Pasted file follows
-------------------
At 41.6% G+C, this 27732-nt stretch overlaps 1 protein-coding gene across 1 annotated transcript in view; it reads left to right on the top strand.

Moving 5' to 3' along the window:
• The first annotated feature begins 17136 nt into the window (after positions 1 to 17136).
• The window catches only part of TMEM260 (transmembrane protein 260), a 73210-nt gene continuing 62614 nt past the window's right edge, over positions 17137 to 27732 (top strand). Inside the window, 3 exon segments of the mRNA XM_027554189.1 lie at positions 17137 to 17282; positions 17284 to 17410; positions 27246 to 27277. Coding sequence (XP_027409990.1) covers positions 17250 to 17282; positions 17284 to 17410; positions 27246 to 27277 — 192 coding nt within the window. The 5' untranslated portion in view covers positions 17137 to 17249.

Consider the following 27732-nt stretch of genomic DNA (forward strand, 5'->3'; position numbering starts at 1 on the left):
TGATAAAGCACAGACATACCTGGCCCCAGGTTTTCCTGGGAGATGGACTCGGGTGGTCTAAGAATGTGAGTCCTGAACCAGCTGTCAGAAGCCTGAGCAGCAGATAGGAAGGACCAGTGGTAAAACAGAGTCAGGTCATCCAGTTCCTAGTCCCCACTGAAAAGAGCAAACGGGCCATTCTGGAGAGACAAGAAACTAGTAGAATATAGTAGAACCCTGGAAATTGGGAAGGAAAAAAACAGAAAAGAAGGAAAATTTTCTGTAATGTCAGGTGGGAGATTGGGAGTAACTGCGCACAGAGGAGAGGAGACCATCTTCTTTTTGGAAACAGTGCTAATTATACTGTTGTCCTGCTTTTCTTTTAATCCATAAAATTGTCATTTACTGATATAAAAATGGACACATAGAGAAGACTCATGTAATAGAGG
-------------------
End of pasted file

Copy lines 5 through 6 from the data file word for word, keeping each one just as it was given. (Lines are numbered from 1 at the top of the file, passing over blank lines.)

Consider the following 27732-nt stretch of genomic DNA (forward strand, 5'->3'; position numbering starts at 1 on the left):
TGATAAAGCACAGACATACCTGGCCCCAGGTTTTCCTGGGAGATGGACTCGGGTGGTCTAAGAATGTGAGTCCTGAACCAGCTGTCAGAAGCCTGAGCAGCAGATAGGAAGGACCAGTGGTAAAACAGAGTCAGGTCATCCAGTTCCTAGTCCCCACTGAAAAGAGCAAACGGGCCATTCTGGAGAGACAAGAAACTAGTAGAATATAGTAGAACCCTGGAAATTGGGAAGGAAAAAAACAGAAAAGAAGGAAAATTTTCTGTAATGTCAGGTGGGAGATTGGGAGTAACTGCGCACAGAGGAGAGGAGACCATCTTCTTTTTGGAAACAGTGCTAATTATACTGTTGTCCTGCTTTTCTTTTAATCCATAAAATTGTCATTTACTGATATAAAAATGGACACATAGAGAAGACTCATGTAATAGAGG